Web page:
All three can be accused of being Boy Scouts - but the difference is that Picard has the psychological and philosophical depth, rigor, and will to examine, test, and wrestle with the deep moral ambiguities out of which scout ethics are distilled, and deeply feels the shadows. He’s capable of MAKING moral/ethical rules when circumstances demand.

Kim - and, I think, Riker - are honorable upright officers who intend to do their duty. But neither is the deep thinker, the ancient soul that Picard is. They follow the rules Moses brings down from the mountaintop; they don’t ascend it to face - and wrestle with - God. (Metaphorically speaking, of course.)

I take your point about the other promotions and demotions, and Harry’s being overlooked. I hadn’t thought of that. Maybe he should have been pipped up. But maybe he fulfilled his duties so ideally that there was just no point.

As for his competence, I don’t recall his being a notable screwup. (Other than occasionally failing to get a lock, or having to report systems down - but we all recognize that critical systems on Starfleet fail in response to contrived plot necessity.) Has there been an occasion when Harry screwed it up?


Chakotay very clearly and specifically does NOT enquire into Katy’s sexual availability. That was my point, made in his defense to others who thought he was too analytical and counseloresque. Ish. Instead he behaves cautiously, respectfully, honorably.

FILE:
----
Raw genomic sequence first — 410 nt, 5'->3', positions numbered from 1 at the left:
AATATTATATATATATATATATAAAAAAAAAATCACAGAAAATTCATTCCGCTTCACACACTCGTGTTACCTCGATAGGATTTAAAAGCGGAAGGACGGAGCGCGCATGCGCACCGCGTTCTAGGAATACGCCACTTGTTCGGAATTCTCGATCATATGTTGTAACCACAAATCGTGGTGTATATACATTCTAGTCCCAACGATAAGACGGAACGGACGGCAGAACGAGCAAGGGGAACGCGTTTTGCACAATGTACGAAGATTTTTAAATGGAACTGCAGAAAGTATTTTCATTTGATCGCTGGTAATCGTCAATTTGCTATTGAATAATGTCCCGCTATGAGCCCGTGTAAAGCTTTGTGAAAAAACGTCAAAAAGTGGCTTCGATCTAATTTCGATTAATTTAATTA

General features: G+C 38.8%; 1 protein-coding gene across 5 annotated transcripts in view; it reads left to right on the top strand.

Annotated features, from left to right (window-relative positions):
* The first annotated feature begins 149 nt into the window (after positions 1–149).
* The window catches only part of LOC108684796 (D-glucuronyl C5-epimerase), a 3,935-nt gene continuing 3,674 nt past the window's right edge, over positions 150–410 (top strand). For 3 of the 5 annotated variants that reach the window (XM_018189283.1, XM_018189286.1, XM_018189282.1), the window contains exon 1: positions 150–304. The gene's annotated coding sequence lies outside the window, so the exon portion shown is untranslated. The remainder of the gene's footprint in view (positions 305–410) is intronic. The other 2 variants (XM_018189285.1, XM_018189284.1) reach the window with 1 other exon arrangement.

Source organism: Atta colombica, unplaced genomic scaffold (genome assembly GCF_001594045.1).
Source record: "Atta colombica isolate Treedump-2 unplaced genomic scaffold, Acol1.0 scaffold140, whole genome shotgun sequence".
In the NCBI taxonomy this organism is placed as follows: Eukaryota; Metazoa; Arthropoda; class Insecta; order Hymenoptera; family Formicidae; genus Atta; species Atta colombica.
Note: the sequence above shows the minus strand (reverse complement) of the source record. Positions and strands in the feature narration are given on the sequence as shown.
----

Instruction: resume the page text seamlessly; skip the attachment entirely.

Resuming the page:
As for the emotional calculus of a day when, after 3 years, a crew first hears the news from home, and some have had to absorb truly devastating impacts...for one thing, we don’t know that it had been “only 10 minutes” in ship time since Chakotay learned about the Maquis. I guess the writers assume we viewers can fill in some of the blanks.

But Chakotay’s response to that news was well and believably covered “hours earlier” (I assume), and we got a double down when he shared it (again believably) with Torres. It was clear during that tranasaction that he felt it necessary to take it in stride “as an officer” (who, with responsibilities to hold an emotionally fraught crew together, may not have time, luxury, or inclination to freak out) - and he encouraged Torres to get an officorial grip as well.